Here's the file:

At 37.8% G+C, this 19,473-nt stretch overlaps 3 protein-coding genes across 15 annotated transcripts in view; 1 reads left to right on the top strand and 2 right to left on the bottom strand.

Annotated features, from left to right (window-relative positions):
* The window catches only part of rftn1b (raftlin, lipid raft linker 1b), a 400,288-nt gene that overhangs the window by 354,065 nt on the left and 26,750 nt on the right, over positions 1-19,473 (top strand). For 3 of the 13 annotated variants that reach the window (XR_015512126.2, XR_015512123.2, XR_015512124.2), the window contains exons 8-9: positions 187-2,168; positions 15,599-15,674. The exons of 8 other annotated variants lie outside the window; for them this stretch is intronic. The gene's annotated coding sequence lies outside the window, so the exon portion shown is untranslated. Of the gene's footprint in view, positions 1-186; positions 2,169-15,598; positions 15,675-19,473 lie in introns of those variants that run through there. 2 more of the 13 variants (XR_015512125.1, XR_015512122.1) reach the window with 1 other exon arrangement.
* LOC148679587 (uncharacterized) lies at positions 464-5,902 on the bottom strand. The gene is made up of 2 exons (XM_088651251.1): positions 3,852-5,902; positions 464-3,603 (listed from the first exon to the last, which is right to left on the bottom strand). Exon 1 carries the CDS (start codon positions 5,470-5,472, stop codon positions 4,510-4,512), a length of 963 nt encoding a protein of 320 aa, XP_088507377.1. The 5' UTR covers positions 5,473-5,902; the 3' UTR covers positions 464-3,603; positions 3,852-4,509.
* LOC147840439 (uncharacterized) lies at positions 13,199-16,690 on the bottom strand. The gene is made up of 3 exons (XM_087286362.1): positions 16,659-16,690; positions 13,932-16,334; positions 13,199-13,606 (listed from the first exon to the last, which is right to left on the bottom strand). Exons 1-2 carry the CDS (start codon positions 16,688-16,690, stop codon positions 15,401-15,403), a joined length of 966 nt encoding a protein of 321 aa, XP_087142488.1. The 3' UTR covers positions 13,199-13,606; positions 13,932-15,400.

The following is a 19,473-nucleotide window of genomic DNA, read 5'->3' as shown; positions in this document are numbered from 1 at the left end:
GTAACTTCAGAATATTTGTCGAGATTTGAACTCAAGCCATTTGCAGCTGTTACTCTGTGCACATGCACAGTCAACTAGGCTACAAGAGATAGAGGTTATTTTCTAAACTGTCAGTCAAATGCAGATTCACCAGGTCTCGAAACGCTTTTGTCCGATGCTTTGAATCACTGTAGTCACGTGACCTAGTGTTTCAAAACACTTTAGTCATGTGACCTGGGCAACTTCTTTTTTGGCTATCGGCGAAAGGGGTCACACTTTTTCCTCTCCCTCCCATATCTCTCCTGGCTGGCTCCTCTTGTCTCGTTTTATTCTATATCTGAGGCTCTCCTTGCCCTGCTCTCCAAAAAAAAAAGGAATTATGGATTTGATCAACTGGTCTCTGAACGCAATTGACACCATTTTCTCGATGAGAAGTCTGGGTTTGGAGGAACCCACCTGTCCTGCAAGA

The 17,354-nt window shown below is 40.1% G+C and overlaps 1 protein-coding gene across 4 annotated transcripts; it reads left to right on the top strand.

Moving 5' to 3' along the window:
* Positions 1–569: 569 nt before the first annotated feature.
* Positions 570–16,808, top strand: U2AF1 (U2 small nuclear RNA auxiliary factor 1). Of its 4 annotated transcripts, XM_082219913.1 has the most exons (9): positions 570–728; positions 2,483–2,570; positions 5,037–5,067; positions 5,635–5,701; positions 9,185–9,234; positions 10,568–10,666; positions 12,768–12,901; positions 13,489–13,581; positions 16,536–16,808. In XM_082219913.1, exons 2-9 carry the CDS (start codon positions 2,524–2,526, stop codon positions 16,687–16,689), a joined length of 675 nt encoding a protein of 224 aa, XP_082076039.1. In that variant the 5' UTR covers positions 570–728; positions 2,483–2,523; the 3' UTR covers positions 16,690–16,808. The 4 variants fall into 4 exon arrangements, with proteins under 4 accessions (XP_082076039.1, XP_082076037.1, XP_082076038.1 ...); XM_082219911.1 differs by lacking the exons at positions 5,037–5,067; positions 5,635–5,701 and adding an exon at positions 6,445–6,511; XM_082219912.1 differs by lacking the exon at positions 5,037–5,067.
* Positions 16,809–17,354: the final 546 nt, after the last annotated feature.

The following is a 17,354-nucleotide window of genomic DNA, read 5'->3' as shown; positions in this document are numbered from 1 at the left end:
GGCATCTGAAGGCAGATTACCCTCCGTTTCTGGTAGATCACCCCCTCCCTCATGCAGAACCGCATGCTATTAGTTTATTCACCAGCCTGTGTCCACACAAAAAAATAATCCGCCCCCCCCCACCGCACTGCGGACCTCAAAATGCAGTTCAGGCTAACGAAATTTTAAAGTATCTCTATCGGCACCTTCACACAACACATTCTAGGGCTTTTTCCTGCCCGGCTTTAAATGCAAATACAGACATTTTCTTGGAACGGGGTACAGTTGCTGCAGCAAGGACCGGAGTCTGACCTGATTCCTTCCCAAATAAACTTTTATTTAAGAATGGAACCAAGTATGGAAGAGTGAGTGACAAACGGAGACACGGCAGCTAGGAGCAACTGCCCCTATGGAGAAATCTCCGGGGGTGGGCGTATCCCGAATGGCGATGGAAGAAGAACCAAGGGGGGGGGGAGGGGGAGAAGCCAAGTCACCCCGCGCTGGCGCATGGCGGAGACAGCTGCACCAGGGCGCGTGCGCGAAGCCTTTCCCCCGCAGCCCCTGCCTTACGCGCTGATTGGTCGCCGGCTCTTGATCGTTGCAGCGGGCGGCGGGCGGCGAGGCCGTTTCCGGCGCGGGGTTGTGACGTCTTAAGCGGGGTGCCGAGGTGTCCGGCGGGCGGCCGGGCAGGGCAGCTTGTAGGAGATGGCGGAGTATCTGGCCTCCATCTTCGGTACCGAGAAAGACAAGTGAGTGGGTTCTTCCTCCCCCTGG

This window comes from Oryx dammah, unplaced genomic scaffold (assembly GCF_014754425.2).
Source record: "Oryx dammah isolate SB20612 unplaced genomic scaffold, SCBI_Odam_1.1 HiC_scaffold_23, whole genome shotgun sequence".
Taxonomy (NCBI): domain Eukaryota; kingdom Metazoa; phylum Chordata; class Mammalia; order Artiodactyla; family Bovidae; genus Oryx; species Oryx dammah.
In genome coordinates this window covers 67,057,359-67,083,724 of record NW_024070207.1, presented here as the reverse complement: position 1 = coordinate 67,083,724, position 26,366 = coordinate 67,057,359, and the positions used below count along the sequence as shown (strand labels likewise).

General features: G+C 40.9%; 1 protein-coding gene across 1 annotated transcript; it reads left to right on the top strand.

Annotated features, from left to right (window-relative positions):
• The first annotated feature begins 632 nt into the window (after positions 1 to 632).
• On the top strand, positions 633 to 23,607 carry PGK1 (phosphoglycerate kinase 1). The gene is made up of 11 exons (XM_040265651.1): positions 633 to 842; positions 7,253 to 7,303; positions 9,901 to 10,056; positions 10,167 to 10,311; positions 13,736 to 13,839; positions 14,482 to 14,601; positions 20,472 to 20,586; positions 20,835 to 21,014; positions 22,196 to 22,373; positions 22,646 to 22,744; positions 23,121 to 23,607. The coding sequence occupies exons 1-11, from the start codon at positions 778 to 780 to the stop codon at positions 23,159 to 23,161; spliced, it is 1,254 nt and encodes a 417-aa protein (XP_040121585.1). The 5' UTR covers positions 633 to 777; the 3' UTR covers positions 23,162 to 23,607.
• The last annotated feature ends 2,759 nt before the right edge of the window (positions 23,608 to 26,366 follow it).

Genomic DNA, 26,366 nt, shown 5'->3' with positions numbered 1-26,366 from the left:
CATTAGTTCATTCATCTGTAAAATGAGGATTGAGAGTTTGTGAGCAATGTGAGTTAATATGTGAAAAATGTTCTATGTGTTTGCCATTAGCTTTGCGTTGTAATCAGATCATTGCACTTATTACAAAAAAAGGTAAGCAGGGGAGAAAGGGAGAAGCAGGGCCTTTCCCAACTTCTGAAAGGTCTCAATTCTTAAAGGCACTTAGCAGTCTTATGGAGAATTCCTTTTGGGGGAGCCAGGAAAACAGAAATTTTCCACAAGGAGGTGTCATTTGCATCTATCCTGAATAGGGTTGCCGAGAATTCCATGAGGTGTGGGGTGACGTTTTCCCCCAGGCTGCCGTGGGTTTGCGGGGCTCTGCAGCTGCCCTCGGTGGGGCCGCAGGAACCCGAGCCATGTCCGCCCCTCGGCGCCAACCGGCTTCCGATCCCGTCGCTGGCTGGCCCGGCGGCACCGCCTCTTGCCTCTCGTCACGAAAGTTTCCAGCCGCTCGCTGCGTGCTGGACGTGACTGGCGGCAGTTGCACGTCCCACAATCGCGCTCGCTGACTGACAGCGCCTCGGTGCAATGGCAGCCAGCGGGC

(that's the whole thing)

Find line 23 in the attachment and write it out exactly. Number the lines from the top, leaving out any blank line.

• The last annotated feature ends 2,759 nt before the right edge of the window (positions 23,608 to 26,366 follow it).